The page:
First there's The Killers, starring Burt Lancaster and Ava Gardner (va-va-voom!). Then Orson Welles' Touch of Evil. Then Rififi, the famous '50s heist movie that influenced later stylish flicks like Reservoir Dogs. Saturday ends with The Big Sleep, featuring Bogie, Bacall, Raymond Chandler's immortal dialogue, and a plot so tangled that the screenwriters (who included William Faulkner) asked the author to explain it, please. (Chandler wrote to a friend, "They sent me a wire... asking me, and dammit I didn't know either.")
If nothing else, these films will show you movie-goers in the '40s and '50s were just as obsessed with law and order, crime and punishment, as they are today. Quentin Tarantino touched off a noir revival in the '90s (with hyperverbal dialogue added), but the genre and its style and its cynical, murky view of the world never really went away. Think Blade Runner and Chinatown. Bred in the big city, it's also one of the most urban of genres, though I guess you could have a small-town noir. Maybe. (David Lynch certainly thought so.)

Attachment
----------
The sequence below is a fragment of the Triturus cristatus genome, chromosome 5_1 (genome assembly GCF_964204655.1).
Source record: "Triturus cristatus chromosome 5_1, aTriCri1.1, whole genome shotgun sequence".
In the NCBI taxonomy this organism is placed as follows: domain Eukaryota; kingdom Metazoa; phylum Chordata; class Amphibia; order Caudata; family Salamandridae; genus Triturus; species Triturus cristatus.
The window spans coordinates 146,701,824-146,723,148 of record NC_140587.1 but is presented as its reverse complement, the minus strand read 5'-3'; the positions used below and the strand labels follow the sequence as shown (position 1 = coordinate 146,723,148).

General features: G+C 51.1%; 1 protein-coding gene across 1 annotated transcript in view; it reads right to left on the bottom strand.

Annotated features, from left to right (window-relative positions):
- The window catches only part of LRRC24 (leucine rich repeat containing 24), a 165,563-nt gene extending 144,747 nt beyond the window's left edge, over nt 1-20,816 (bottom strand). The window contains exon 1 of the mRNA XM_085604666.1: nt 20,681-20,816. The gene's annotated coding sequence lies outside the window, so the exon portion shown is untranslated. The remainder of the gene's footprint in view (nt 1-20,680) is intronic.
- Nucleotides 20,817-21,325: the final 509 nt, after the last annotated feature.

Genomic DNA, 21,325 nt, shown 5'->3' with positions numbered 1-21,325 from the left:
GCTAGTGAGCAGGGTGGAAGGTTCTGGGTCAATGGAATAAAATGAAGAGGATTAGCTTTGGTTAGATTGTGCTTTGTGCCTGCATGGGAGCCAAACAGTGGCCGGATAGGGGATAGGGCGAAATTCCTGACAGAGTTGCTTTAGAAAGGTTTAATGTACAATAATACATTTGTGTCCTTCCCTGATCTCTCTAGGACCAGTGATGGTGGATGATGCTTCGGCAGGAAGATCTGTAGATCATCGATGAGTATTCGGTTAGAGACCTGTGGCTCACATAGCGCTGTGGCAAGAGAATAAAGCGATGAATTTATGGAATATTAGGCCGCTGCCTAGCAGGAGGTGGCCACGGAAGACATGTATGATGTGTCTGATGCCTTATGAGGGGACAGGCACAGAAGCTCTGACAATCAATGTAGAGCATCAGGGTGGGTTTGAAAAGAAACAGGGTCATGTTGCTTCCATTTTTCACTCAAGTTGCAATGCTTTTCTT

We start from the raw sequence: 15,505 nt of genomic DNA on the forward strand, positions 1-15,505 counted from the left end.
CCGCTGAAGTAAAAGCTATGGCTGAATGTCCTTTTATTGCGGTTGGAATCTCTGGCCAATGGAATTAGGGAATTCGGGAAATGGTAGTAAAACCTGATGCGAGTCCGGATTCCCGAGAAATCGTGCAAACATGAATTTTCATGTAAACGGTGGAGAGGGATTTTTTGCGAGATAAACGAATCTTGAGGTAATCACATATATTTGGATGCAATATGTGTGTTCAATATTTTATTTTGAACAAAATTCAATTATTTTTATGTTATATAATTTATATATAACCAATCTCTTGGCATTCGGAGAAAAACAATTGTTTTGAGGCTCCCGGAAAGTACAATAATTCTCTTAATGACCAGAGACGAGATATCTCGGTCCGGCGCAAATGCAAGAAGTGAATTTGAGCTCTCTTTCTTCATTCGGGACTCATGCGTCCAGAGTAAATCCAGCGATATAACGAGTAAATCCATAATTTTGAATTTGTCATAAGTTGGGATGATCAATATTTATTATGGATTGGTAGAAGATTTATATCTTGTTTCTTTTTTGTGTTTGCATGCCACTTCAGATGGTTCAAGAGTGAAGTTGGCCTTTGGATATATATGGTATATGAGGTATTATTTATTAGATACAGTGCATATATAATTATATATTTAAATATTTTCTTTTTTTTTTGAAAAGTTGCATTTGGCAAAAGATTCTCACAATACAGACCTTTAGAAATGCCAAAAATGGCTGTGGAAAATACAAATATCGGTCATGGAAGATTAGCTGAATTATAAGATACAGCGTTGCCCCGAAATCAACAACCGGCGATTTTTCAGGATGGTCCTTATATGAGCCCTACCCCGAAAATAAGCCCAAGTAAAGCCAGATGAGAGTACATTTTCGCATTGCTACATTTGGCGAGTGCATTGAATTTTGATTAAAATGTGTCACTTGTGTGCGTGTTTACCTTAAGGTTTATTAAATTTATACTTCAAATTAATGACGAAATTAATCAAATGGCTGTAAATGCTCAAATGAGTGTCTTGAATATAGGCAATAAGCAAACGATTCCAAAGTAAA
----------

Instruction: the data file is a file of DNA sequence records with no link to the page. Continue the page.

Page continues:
So this weekend, here's to tough guys with flexible moral codes and dames with cigarette lighters. And, by the way, the "big sleep" is the one you don't wake from.